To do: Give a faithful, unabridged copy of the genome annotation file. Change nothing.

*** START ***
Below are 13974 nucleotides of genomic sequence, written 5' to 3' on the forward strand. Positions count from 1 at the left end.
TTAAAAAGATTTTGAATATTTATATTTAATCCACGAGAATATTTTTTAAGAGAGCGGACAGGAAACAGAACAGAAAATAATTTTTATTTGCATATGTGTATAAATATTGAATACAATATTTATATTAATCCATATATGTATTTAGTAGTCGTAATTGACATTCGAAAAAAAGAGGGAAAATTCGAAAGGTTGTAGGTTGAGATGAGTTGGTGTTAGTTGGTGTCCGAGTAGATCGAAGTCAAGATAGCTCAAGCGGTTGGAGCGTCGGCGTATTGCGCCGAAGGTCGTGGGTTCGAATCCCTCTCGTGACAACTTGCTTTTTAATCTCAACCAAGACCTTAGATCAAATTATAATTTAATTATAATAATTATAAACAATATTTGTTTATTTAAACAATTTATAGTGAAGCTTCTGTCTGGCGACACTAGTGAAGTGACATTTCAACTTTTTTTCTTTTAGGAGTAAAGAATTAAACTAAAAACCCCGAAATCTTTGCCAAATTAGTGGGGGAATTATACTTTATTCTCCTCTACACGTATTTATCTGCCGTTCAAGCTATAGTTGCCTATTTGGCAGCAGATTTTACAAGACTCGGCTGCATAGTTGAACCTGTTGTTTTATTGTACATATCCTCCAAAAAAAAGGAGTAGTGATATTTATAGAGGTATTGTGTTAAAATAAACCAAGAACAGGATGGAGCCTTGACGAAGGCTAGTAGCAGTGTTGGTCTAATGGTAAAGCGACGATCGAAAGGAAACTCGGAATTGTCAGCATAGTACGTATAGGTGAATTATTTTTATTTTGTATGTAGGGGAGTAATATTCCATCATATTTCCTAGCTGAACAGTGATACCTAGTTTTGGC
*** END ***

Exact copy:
Below are 13974 nucleotides of genomic sequence, written 5' to 3' on the forward strand. Positions count from 1 at the left end.
TTAAAAAGATTTTGAATATTTATATTTAATCCACGAGAATATTTTTTAAGAGAGCGGACAGGAAACAGAACAGAAAATAATTTTTATTTGCATATGTGTATAAATATTGAATACAATATTTATATTAATCCATATATGTATTTAGTAGTCGTAATTGACATTCGAAAAAAAGAGGGAAAATTCGAAAGGTTGTAGGTTGAGATGAGTTGGTGTTAGTTGGTGTCCGAGTAGATCGAAGTCAAGATAGCTCAAGCGGTTGGAGCGTCGGCGTATTGCGCCGAAGGTCGTGGGTTCGAATCCCTCTCGTGACAACTTGCTTTTTAATCTCAACCAAGACCTTAGATCAAATTATAATTTAATTATAATAATTATAAACAATATTTGTTTATTTAAACAATTTATAGTGAAGCTTCTGTCTGGCGACACTAGTGAAGTGACATTTCAACTTTTTTTCTTTTAGGAGTAAAGAATTAAACTAAAAACCCCGAAATCTTTGCCAAATTAGTGGGGGAATTATACTTTATTCTCCTCTACACGTATTTATCTGCCGTTCAAGCTATAGTTGCCTATTTGGCAGCAGATTTTACAAGACTCGGCTGCATAGTTGAACCTGTTGTTTTATTGTACATATCCTCCAAAAAAAAGGAGTAGTGATATTTATAGAGGTATTGTGTTAAAATAAACCAAGAACAGGATGGAGCCTTGACGAAGGCTAGTAGCAGTGTTGGTCTAATGGTAAAGCGACGATCGAAAGGAAACTCGGAATTGTCAGCATAGTACGTATAGGTGAATTATTTTTATTTTGTATGTAGGGGAGTAATATTCCATCATATTTCCTAGCTGAACAGTGATACCTAGTTTTGGC